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The Beach Boys’ “best promo guys were John Lennon and Paul McCartney”

May 14th, 2024

Mike Love and Bruce Johnston of The Beach Boys have discussed their new Disney+ documentary, the support they had from The Beatles, and the health of songwriter Brian Wilson.

Interviewed by Mariella Frostrup alongside The Beach Boys’ documentary director Frank Marshall at Abbey Road Studios last night (May 13), the pair revealed that the 81-year-old Wilson – who has recently been placed under conservatorship for what his doctors call a “major neurocognitive disorder” – was still able to perform with the band for the film.

“Brian remembered things that I had forgotten from high school at times,” said Love. “His long-term memory is right there. He does need the help medically – but I think as long as he’s alive he’ll play that piano.”

“I’ve always been interested in how they all came together,” said Marshall, producer of the Indiana Jones, Bourne, Jurassic World and Back To The Future franchises and director of the 2020 Bee Gees documentary How Can You Mend A Broken Heart, on his reasons for making the film.

“[I was] always curious about the music and what made it happen. Documentary filmmaking is a journey of discovery – like a little treasure hunter you’re looking for those golden nuggets along the way. And in this case, it was kind of amazing. We uncovered some really great things that hadn’t been seen before.”

Love and Johnston also reminisced freely about the band’s early ’60s origins as a family concern attempting to emulate the vocal blend of the Everly Brothers and The Four Freshmen.

“The first time I ever remembered Brian singing was sitting on grandma Wilson’s left singing ‘Danny Boy’,” Love said. “And I’m telling his voice was angelic at that time, when he was maybe eight or nine-years-old.”

He continued: “We took the influence of Chuck Berry, The Four Freshman and the Everly Brothers with the blend and rhythms and the balance, and we gave words to that music. Words that were inspired by our environment, because the beach was a big deal, cars were a really big deal.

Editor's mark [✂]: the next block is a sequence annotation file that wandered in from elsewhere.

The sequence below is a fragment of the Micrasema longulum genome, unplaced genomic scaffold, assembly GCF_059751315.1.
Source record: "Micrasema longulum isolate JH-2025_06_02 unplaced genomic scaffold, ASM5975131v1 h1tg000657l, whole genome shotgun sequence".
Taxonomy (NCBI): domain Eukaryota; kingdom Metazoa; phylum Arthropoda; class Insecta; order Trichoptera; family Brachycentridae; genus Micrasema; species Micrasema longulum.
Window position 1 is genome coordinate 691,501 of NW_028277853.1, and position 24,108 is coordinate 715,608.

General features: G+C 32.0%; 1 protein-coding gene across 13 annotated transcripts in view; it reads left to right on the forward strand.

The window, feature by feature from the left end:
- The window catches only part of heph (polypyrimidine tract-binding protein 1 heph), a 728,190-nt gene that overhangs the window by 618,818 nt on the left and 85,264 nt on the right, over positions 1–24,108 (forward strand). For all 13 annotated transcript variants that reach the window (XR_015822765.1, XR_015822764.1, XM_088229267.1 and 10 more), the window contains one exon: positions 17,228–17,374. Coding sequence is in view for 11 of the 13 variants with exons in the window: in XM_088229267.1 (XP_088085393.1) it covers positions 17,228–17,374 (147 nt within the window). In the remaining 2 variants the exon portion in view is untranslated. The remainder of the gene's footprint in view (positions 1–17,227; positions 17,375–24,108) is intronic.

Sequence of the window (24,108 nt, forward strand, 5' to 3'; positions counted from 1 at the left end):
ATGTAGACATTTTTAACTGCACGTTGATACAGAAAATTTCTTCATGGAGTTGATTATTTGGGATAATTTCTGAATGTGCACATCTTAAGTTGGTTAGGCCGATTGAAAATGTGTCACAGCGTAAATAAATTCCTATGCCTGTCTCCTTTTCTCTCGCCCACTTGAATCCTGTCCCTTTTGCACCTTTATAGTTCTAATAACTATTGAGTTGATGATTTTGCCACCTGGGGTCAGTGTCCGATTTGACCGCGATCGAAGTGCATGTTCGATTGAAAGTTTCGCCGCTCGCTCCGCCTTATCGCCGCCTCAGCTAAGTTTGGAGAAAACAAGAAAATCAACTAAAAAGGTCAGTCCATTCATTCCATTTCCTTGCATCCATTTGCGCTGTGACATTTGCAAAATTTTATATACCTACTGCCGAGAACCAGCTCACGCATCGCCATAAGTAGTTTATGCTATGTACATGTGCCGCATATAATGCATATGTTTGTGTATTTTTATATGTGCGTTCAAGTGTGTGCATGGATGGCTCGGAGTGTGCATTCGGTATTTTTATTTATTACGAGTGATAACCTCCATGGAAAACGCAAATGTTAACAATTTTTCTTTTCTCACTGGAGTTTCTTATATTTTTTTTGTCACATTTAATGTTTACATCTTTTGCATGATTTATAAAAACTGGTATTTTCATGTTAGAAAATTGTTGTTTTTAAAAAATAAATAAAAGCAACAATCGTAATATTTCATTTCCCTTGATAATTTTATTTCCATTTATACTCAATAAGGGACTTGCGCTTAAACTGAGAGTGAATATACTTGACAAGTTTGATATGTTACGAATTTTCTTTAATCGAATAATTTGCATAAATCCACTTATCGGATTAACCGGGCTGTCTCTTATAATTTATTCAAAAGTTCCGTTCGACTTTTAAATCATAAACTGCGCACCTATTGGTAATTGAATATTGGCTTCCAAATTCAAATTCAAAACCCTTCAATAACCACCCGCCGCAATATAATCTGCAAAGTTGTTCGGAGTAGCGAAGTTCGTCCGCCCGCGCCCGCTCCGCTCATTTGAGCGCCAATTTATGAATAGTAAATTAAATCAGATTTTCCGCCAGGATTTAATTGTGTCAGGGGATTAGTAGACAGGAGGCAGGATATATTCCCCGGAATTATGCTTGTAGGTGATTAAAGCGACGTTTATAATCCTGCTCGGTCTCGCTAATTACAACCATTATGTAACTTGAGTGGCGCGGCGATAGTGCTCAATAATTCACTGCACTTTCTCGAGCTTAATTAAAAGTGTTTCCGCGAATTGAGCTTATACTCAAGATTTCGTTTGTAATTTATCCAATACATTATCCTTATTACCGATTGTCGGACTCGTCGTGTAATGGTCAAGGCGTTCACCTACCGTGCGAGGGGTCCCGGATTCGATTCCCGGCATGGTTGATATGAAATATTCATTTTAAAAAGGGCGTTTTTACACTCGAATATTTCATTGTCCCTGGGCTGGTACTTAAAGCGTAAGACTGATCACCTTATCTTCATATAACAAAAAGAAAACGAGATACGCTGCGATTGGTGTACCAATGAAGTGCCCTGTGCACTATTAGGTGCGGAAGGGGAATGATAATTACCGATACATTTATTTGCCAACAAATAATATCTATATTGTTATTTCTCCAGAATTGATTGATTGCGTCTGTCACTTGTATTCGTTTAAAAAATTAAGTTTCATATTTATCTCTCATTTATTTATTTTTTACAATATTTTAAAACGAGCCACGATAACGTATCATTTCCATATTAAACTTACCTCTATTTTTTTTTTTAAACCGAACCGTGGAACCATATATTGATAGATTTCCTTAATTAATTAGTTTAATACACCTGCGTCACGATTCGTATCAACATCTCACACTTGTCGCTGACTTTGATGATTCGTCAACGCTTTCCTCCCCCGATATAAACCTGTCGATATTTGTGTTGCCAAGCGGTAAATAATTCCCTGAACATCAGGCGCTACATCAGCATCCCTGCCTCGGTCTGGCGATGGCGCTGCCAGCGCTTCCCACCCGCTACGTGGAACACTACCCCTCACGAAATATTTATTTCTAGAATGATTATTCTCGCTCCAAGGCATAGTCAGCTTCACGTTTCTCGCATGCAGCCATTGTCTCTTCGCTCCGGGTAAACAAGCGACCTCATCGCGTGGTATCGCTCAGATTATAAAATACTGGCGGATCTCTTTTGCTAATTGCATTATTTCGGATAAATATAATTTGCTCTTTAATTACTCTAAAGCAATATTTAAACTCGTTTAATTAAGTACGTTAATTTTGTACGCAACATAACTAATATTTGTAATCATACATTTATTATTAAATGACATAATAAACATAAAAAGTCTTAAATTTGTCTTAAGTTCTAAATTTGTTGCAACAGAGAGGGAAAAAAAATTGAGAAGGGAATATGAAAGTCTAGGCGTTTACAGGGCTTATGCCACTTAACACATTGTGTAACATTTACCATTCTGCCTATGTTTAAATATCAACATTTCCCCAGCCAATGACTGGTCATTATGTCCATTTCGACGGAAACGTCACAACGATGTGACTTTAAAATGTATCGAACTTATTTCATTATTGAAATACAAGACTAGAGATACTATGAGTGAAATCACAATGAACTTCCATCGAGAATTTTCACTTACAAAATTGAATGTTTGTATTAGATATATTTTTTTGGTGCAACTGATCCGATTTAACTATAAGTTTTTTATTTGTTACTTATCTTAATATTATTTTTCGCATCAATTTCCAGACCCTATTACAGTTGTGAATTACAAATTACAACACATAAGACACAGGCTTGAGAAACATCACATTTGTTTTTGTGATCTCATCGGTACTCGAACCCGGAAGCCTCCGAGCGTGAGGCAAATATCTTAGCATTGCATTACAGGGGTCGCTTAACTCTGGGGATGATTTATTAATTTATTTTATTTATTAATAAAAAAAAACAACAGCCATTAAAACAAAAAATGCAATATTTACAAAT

“We realised that not everybody would have an ocean. My grandfather came from Louisiana. My mother and her family came from Kansas in the dustbowl days before the Great Depression. But we love the environment. We would go to barbecues, the beach, fishing at Redondo Pier, attempt surfing.”

The Beach Boys. Credit: Getty Images/Disney+

Johnston also recalled replacing Wilson for live performances in 1965, “just as the band got upgraded to first class”, and having to learn the bass to stay in the group.

“I probably held it backwards, like Hendrix,” he said, “[but] Carl [Wilson] taught me the vocal parts and the bass parts and somehow I survived.”

Love went on to explain the group’s thinking behind Wilson retiring from touring: “We understood that he was not happy on the road. We understood that he needed to be home. We understood he needed to be near a piano. These are the things that gave him satisfaction and solace. He just wasn’t cut out for a life on the road.”

Love, on the other hand, claimed to have revelled in the experience. “Radio stations used to organise parades when we came into town,” he said. “There was all the screaming Beatlemania, well there was Beach Boysmania too. We would drive little Honda motor scooters out onto the stage. It was fun.”

L-R. Ringo Starr, John Lennon, Paul McCartney
Ringo Starr, John Lennon, Paul McCartney posed at press call for Our World broadcast (CREDIT: Cummings Archives/Redferns)

Both Love and Johnston paid tribute to The Beatles, as friendly competition and inspiration. Love recalled attending the Maharishi’s retreat in India with the band and having Paul McCartney play him an early version of the Beach Boys-inspired ‘Back In The USSR’ over breakfast there, while Johnston told of coming to the UK with a tape of ‘Pet Sounds’ and finding McCartney and John Lennon their biggest champions at a time when their US record label didn’t know how to sell it.

“They loved it and later on I found out that Paul was so influenced musically and vibe-wise by ‘Wouldn’t It Be Nice’ that he wrote ‘Here, There And Everywhere’ for the [1966] ‘Revolver’ album. Our best promo guys in the whole world were Lennon and McCartney. Without them, [1966 album] ‘Pet Sounds’ could have failed.”

Love also addressed one of the most emotional moments of the documentary, when the band are informed that their abusive Svengali father figure Murry Wilson had sold the band’s publishing rights without their knowledge.

“There was a terrible betrayal by your father or your uncle, a terrible betrayal, and he did it for the money. When you’re innocent and young and you don’t know what publishing means and you’re cheated by your own, it’s a rough one. It’s tough to get over. But on the positive side, we’re here and we’ll go out and do our songs, and people love them.”

The Beach Boys will stream on Disney+ from May 24. The Beatles’ restored Let It Be is now also on the streaming service.

This content was originally sourced and posted at NME »
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